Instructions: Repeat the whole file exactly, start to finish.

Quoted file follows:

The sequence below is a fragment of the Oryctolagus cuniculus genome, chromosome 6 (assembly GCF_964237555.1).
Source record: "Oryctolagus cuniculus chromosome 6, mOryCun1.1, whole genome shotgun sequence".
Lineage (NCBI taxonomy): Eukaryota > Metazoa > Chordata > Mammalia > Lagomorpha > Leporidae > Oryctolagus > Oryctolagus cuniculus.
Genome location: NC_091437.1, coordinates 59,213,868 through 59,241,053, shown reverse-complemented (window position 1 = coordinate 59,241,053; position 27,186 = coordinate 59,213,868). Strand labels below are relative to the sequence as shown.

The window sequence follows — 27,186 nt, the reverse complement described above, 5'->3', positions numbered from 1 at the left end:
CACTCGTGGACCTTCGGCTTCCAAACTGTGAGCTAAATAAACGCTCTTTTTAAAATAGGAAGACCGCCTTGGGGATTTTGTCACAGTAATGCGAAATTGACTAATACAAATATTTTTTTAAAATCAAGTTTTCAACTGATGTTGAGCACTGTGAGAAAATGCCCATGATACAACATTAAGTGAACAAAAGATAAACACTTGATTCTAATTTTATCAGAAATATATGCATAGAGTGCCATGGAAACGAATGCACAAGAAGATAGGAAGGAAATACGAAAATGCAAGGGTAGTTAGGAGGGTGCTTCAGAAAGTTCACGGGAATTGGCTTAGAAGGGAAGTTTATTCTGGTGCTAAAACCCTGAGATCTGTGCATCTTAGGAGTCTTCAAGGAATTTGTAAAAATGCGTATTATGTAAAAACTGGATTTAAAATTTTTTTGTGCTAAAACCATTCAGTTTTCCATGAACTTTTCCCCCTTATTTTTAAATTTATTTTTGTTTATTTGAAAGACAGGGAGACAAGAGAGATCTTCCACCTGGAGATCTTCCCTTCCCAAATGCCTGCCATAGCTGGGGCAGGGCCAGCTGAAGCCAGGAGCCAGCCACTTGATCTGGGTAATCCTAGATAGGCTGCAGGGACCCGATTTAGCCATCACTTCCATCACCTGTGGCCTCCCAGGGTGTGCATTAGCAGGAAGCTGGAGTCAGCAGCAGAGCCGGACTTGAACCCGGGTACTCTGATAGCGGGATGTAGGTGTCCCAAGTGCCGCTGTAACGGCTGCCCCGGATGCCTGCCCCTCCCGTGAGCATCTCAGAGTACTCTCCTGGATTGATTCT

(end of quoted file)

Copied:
The sequence below is a fragment of the Oryctolagus cuniculus genome, chromosome 6 (assembly GCF_964237555.1).
Source record: "Oryctolagus cuniculus chromosome 6, mOryCun1.1, whole genome shotgun sequence".
Lineage (NCBI taxonomy): Eukaryota > Metazoa > Chordata > Mammalia > Lagomorpha > Leporidae > Oryctolagus > Oryctolagus cuniculus.
Genome location: NC_091437.1, coordinates 59,213,868 through 59,241,053, shown reverse-complemented (window position 1 = coordinate 59,241,053; position 27,186 = coordinate 59,213,868). Strand labels below are relative to the sequence as shown.

The window sequence follows — 27,186 nt, the reverse complement described above, 5'->3', positions numbered from 1 at the left end:
CACTCGTGGACCTTCGGCTTCCAAACTGTGAGCTAAATAAACGCTCTTTTTAAAATAGGAAGACCGCCTTGGGGATTTTGTCACAGTAATGCGAAATTGACTAATACAAATATTTTTTTAAAATCAAGTTTTCAACTGATGTTGAGCACTGTGAGAAAATGCCCATGATACAACATTAAGTGAACAAAAGATAAACACTTGATTCTAATTTTATCAGAAATATATGCATAGAGTGCCATGGAAACGAATGCACAAGAAGATAGGAAGGAAATACGAAAATGCAAGGGTAGTTAGGAGGGTGCTTCAGAAAGTTCACGGGAATTGGCTTAGAAGGGAAGTTTATTCTGGTGCTAAAACCCTGAGATCTGTGCATCTTAGGAGTCTTCAAGGAATTTGTAAAAATGCGTATTATGTAAAAACTGGATTTAAAATTTTTTTGTGCTAAAACCATTCAGTTTTCCATGAACTTTTCCCCCTTATTTTTAAATTTATTTTTGTTTATTTGAAAGACAGGGAGACAAGAGAGATCTTCCACCTGGAGATCTTCCCTTCCCAAATGCCTGCCATAGCTGGGGCAGGGCCAGCTGAAGCCAGGAGCCAGCCACTTGATCTGGGTAATCCTAGATAGGCTGCAGGGACCCGATTTAGCCATCACTTCCATCACCTGTGGCCTCCCAGGGTGTGCATTAGCAGGAAGCTGGAGTCAGCAGCAGAGCCGGACTTGAACCCGGGTACTCTGATAGCGGGATGTAGGTGTCCCAAGTGCCGCTGTAACGGCTGCCCCGGATGCCTGCCCCTCCCGTGAGCATCTCAGAGTACTCTCCTGGATTGATTCT